15. The voltage detector of claim 13, where: the microcontroller further comprises a transceiver and the non-volatile memory further comprises instructions for performing communications with an external device using the transceiver.

16. The voltage detector of claim 15, where: the instructions for performing communications further comprise instructions for sending information about the detection of the proximity of the AC voltage to the aerials.

17. The voltage detector of claim 1, where: the dielectric layer of each segment comprises neoprene about 3 mm in thickness.

18. The voltage detector of claim 1, where: the dielectric layer of each segment comprises a flexible material coated with a dielectric material.

19. The voltage detector of claim 1, where: the dielectric layer of each segment comprises the dielectric substrate of each segment.

20. The voltage detector of claim 1, where: the power supply comprises a non-rechargeable battery.

21. The voltage detector of claim 1, where: the power supply comprises a rechargeable battery.

22. The voltage detector of claim 1, where: the annunciator emits a sound to alert the user of the proximity of the AC voltage.

23. The voltage detector of claim 1, where: the annunciator displays a visual indicator to alert the user of the proximity of the AC voltage.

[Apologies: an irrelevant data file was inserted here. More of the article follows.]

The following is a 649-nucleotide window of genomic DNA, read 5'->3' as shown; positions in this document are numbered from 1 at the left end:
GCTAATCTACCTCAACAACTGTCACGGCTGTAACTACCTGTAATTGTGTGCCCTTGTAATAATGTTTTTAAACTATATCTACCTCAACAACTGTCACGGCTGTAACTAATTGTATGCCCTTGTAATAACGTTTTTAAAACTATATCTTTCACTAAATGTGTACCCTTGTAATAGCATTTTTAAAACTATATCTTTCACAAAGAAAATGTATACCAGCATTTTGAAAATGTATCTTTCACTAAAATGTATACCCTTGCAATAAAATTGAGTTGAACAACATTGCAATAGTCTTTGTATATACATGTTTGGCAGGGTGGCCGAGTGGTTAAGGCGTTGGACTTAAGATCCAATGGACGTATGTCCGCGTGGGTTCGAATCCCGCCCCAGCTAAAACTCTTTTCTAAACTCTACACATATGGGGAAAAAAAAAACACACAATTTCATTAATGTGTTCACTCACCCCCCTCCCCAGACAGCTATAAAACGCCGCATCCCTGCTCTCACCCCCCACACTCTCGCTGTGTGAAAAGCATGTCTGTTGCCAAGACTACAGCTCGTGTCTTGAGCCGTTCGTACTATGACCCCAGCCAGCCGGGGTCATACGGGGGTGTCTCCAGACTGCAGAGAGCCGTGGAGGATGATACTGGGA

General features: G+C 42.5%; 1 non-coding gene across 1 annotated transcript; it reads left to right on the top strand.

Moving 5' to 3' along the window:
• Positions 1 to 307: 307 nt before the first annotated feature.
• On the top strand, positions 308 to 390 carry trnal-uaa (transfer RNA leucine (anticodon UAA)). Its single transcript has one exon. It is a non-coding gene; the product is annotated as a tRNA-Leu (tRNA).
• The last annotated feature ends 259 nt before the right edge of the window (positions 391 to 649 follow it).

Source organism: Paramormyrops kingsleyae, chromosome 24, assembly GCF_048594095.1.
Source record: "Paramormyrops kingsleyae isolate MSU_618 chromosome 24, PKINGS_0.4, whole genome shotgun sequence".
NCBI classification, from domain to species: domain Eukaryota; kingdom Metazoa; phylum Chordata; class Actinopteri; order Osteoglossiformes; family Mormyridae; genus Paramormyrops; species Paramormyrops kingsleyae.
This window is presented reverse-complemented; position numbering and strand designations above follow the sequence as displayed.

24. The voltage detector of claim 1, where: the annunciator provides a haptic indicator to alert the user of the proximity of the AC voltage.

25. The voltage detector of claim 1, the plurality of electronic components further comprises a motion detector configured to put the other electronic components into a low-power mode from a normal power mode after an extended period without detection of movement, and configured to put the other electronic components into the normal power mode from the low-power mode upon detection of movement.

26. The voltage detector of claim 1, further comprising: a switch configured to allow the user to turn the power supply on and off.

27. The voltage detector of claim 1, further comprising: a switch configured to allow the user to select an AC voltage frequency for detection.

28. The voltage detector of claim 1, where: the outer layer and the inner layer of each segment are formed as an over molded flexible plastic enclosure.

29. The voltage detector of claim 28, where the over-molded flexible plastic enclosure also encloses a portion of the circuit board assembly.